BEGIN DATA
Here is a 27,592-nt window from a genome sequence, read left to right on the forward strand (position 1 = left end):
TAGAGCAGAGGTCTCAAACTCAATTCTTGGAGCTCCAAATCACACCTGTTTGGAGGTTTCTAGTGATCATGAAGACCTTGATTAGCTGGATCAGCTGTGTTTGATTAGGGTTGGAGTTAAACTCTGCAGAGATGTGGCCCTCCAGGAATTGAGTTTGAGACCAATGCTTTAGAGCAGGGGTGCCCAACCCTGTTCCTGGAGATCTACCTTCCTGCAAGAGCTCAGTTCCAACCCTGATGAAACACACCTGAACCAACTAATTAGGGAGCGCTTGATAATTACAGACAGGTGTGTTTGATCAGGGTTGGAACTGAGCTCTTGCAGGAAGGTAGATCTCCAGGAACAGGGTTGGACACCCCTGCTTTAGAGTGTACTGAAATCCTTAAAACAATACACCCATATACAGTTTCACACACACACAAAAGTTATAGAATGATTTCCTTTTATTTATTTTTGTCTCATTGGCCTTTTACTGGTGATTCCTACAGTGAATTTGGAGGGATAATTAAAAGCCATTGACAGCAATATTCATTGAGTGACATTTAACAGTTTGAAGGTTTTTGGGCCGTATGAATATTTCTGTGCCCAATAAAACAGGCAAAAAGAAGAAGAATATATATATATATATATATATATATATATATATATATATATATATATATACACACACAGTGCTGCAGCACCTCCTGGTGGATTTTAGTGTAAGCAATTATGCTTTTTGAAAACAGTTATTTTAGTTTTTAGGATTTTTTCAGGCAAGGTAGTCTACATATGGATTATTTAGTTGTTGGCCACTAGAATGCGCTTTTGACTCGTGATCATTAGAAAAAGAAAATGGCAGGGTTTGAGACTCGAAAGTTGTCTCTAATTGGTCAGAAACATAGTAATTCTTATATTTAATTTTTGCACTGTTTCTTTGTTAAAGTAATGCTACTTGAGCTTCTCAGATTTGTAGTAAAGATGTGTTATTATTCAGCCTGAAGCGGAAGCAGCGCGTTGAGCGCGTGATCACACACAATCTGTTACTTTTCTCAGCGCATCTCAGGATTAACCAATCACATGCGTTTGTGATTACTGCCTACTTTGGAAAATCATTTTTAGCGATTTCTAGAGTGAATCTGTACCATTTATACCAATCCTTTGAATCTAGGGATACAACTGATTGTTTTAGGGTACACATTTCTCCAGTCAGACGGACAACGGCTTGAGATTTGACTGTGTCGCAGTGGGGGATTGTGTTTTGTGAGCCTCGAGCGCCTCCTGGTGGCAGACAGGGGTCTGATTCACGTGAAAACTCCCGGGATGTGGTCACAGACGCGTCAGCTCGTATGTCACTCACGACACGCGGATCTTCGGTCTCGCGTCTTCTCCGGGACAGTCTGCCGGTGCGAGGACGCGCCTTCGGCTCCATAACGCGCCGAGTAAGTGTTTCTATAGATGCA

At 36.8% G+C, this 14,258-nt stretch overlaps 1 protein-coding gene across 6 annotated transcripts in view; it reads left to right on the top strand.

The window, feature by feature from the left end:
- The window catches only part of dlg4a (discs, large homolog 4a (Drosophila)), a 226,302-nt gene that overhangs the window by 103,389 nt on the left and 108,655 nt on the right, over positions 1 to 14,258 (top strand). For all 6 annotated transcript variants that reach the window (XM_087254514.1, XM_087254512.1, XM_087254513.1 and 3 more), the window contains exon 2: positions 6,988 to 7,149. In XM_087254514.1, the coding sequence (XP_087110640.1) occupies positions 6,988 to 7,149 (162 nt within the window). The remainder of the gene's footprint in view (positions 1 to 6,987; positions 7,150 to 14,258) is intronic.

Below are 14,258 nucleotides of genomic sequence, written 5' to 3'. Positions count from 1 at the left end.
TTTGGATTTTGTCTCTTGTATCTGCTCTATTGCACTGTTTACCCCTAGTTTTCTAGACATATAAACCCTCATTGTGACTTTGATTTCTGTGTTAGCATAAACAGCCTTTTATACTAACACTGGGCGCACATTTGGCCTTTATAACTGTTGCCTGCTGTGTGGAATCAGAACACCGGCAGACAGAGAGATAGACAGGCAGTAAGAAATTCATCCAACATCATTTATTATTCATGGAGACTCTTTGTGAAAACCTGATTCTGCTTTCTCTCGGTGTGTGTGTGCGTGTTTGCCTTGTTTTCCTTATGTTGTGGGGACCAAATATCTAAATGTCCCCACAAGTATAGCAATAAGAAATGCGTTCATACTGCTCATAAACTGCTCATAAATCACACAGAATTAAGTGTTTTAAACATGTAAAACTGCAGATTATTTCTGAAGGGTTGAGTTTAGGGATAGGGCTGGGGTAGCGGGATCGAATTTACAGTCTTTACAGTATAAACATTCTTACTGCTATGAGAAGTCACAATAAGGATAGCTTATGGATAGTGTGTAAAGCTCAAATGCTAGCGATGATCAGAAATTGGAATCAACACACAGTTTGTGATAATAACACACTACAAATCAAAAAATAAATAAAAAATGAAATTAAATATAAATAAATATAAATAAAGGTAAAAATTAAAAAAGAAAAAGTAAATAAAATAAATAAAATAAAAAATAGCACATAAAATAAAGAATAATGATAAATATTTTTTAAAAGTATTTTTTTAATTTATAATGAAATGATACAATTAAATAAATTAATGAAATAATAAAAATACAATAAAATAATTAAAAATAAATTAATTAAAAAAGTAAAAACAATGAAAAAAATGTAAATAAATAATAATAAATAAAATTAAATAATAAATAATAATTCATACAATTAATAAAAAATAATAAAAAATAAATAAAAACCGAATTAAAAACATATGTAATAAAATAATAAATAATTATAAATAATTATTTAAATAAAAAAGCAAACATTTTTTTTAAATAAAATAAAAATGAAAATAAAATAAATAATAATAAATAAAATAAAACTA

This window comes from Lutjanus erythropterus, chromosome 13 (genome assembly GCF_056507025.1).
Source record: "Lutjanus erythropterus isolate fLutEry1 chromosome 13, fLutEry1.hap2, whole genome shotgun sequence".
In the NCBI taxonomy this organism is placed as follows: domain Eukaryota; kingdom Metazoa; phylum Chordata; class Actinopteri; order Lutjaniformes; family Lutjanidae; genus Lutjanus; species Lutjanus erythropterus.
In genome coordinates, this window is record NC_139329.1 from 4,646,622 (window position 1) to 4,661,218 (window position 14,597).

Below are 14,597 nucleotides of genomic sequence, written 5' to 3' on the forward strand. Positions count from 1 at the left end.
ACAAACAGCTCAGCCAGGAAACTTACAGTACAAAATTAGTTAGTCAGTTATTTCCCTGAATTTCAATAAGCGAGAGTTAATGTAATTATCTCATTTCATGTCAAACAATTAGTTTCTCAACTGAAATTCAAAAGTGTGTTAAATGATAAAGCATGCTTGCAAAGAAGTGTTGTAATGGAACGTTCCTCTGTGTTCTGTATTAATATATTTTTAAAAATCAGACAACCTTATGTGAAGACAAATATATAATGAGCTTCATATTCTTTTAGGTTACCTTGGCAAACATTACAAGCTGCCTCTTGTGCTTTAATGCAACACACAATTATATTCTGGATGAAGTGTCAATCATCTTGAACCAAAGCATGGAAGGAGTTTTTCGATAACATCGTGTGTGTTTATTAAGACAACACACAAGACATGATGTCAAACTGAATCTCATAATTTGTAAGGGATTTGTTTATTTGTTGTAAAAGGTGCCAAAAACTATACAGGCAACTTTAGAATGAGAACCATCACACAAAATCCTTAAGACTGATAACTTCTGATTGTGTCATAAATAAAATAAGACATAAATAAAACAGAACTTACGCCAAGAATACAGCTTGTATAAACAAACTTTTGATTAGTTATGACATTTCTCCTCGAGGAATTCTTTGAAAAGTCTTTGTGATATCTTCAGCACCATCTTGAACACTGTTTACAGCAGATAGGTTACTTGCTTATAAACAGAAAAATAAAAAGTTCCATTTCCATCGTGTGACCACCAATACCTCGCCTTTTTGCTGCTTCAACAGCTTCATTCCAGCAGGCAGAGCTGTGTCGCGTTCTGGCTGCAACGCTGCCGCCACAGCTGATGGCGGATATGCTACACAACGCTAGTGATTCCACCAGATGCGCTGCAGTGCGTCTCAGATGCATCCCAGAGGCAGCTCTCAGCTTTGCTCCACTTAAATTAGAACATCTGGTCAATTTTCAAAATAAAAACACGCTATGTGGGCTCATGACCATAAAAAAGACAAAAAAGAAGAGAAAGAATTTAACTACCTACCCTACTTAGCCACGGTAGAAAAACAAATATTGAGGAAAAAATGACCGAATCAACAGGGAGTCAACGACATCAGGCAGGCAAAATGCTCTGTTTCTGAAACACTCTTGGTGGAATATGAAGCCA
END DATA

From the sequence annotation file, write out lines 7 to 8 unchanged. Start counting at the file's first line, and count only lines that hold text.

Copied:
TTTGGATTTTGTCTCTTGTATCTGCTCTATTGCACTGTTTACCCCTAGTTTTCTAGACATATAAACCCTCATTGTGACTTTGATTTCTGTGTTAGCATAAACAGCCTTTTATACTAACACTGGGCGCACATTTGGCCTTTATAACTGTTGCCTGCTGTGTGGAATCAGAACACCGGCAGACAGAGAGATAGACAGGCAGTAAGAAATTCATCCAACATCATTTATTATTCATGGAGACTCTTTGTGAAAACCTGATTCTGCTTTCTCTCGGTGTGTGTGTGCGTGTTTGCCTTGTTTTCCTTATGTTGTGGGGACCAAATATCTAAATGTCCCCACAAGTATAGCAATAAGAAATGCGTTCATACTGCTCATAAACTGCTCATAAATCACACAGAATTAAGTGTTTTAAACATGTAAAACTGCAGATTATTTCTGAAGGGTTGAGTTTAGGGATAGGGCTGGGGTAGCGGGATCGAATTTACAGTCTTTACAGTATAAACATTCTTACTGCTATGAGAAGTCACAATAAGGATAGCTTATGGATAGTGTGTAAAGCTCAAATGCTAGCGATGATCAGAAATTGGAATCAACACACAGTTTGTGATAATAACACACTACAAATCAAAAAATAAATAAAAAATGAAATTAAATATAAATAAATATAAATAAAGGTAAAAATTAAAAAAGAAAAAGTAAATAAAATAAATAAAATAAAAAATAGCACATAAAATAAAGAATAATGATAAATATTTTTTAAAAGTATTTTTTTAATTTATAATGAAATGATACAATTAAATAAATTAATGAAATAATAAAAATACAATAAAATAATTAAAAATAAATTAATTAAAAAAGTAAAAACAATGAAAAAAATGTAAATAAATAATAATAAATAAAATTAAATAATAAATAATAATTCATACAATTAATAAAAAATAATAAAAAATAAATAAAAACCGAATTAAAAACATATGTAATAAAATAATAAATAATTATAAATAATTATTTAAATAAAAAAGCAAACATTTTTTTTAAATAAAATAAAAATGAAAATAAAATAAATAATAATAAATAAAATAAAACTA

This window comes from Lutjanus erythropterus, chromosome 13 (genome assembly GCF_056507025.1).